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What are the local and global ties to NAS Corpus Christi attacker

Matt Pierce Briscoe 

Corpus Christi, Texas — While officials remain silent about information surrounding the terror related incident at Corpus Christi Naval Air Station on Thursday, there are now more hints and observations beginning to emerge from the community and from around the world. 

On Friday, officials with Del Mar College confirmed that the gunman, 20 year-old Adam Salim Alsahali, was enrolled at the college in their school of business. A LinkedIn page also indicated that he studied at Umm al-Qura University in Saudi Arabia. However, officials at the University did not confirm that information Saturday. 

Alsahali did mention to other students that his plans included finishing prerequisite classes at Del Mar before transferring to nearby Texas A&M University-Corpus Christi to further his studies in business. Texas A&M University had a program in partnership with Umm al-Qura University as a collaborative, focusing on hospitality and tourism management. That partnership began in 2017. The Southside Light has reached out to Texas A&M University Chancellor John Sharpe to confirm details of the program’s current existence. They have yet to respond. However, officials with Umm al-Qura University did confirm that they do maintain a “solid partnership” with Texas A&M University across the system. 

On Thursday night, officials carried out a search warrant in the 4600 block of Greensboro in Corpus Christi. Officials declined to comment on what they may have been searching for and what items were removed from the residence. That residence was also owned by Alsahli’s father’s company in Stafford, Texas. The company also owns several other rental or investment properties throughout the area.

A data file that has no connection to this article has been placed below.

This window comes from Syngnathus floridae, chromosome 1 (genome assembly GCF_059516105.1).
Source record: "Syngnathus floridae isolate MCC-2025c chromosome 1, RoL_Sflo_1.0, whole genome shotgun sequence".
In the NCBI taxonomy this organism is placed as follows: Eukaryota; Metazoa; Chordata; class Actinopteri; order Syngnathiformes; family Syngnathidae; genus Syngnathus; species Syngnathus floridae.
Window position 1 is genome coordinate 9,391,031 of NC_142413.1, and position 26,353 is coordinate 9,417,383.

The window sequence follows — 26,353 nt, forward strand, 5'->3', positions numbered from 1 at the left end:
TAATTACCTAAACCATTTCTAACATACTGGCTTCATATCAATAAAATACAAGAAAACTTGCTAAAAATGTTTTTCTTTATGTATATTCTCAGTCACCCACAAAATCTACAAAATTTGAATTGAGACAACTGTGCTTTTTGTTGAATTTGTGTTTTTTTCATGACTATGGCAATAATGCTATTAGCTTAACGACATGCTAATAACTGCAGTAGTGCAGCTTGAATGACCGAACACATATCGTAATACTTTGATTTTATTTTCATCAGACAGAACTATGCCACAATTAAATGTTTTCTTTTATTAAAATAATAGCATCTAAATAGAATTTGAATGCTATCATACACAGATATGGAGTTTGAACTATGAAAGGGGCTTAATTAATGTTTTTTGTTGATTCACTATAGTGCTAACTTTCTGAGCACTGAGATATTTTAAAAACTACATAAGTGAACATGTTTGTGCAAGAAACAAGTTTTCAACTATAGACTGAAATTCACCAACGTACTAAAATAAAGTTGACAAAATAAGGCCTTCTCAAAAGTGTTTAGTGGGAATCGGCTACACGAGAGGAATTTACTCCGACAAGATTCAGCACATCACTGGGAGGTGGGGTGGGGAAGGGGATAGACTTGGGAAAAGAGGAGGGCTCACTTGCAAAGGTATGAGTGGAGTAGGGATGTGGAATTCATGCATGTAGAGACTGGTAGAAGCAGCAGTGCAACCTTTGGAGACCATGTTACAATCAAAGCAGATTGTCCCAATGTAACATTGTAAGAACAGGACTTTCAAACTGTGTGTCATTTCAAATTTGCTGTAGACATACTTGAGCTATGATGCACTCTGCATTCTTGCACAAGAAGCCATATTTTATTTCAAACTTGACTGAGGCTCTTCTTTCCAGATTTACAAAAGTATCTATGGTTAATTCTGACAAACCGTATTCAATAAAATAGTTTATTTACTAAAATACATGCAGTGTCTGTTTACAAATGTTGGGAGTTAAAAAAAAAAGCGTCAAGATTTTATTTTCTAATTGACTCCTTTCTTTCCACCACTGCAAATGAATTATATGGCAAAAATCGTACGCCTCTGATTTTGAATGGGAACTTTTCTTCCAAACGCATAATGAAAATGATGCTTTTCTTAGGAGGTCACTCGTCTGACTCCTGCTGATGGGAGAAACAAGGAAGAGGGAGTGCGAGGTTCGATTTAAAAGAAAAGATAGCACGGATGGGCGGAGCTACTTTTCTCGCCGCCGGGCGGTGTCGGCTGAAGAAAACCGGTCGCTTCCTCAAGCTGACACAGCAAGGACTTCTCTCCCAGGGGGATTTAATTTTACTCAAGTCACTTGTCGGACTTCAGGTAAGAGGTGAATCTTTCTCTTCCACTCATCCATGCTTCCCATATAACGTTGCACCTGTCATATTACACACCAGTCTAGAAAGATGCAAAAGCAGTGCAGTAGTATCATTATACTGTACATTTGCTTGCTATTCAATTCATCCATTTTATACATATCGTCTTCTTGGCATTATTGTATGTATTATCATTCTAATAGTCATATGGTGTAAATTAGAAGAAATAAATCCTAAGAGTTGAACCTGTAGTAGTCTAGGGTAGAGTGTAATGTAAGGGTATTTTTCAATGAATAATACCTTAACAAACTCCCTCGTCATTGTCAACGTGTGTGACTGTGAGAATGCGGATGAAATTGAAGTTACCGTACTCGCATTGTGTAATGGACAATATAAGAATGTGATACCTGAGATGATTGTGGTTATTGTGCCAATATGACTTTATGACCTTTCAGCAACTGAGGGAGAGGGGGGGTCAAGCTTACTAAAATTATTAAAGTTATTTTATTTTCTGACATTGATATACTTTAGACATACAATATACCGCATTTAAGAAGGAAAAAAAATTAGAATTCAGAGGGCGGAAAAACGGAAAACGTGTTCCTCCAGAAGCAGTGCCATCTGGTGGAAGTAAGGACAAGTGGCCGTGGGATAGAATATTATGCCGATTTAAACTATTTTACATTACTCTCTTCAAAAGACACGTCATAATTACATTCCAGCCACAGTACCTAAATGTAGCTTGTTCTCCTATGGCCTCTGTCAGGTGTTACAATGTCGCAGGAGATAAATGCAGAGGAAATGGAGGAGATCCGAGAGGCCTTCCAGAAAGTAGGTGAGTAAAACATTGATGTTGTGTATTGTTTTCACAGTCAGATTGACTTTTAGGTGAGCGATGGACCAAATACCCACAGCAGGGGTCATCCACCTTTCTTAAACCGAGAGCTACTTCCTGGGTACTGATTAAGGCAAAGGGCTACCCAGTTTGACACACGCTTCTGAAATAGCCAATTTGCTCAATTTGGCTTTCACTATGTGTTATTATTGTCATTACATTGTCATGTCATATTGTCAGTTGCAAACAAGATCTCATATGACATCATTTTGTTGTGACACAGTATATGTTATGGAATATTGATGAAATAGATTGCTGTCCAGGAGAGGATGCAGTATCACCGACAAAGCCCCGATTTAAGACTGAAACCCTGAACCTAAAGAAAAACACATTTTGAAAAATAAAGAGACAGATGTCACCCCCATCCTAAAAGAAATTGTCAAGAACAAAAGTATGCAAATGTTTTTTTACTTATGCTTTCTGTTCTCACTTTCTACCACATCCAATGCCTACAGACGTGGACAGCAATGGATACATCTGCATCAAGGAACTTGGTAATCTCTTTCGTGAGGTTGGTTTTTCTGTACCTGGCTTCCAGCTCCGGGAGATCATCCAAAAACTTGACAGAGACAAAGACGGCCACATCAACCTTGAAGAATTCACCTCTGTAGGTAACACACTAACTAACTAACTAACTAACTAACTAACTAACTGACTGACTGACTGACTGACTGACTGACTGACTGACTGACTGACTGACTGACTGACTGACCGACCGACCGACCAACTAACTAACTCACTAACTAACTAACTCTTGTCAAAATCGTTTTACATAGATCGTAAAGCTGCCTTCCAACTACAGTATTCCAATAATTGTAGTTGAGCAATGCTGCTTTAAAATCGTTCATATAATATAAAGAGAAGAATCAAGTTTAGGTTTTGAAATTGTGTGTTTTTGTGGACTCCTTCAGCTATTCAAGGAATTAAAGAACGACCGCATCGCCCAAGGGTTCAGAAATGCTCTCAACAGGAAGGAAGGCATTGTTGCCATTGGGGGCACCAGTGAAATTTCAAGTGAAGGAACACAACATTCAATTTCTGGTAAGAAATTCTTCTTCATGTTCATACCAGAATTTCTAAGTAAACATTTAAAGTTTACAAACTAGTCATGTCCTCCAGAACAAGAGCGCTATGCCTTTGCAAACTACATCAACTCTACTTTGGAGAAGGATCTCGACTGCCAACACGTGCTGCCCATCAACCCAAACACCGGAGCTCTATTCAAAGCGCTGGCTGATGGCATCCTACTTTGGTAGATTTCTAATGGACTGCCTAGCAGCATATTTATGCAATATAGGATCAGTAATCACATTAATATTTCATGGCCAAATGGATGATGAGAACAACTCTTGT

Sources with the Texas Department of Public Safety confirmed on Saturday that the attack appears to be what is known as a De-centralized Model. These types of attacks are generally smaller scale, simple attacks with few participants based on general guidance and  dependent of the individual initiative homegrown violent extremists has prevailed as the model for Islamist terrorism.

A Texas Department of Public Safety report shows that more than 250 Americans, including numerous Texas residents, have been involved in various stages of travel to Syria, including those who attempted but did not go, those who fought, those who died and a small number who returned.

Sources confirmed that while the suspected terrorist likely had communications via common channels as soon as the night before the attack, there is no indication as of Saturday morning that any single group has conclusively claimed responsibility, some experts believe that may signal an even more isolated radicalization, and less of a larger coordination. 

However, authorities who have only once briefly addressed the press, without taking questions, did indicate on Thursday that there is the likelihood of a second person being at large in the community. 

Security experts say that federal officials would have likely already conducted other raids if they were confident in that theory. There had been no further indication of such activity as of Saturday morning. 

Sources with the Department of Justice did confirm on Saturday that the office of National Security Agency has been closely monitoring the situation. There has been some indication that the Office of International Affairs has been involved in the investigation, as well as the ATF, FBI and others. 


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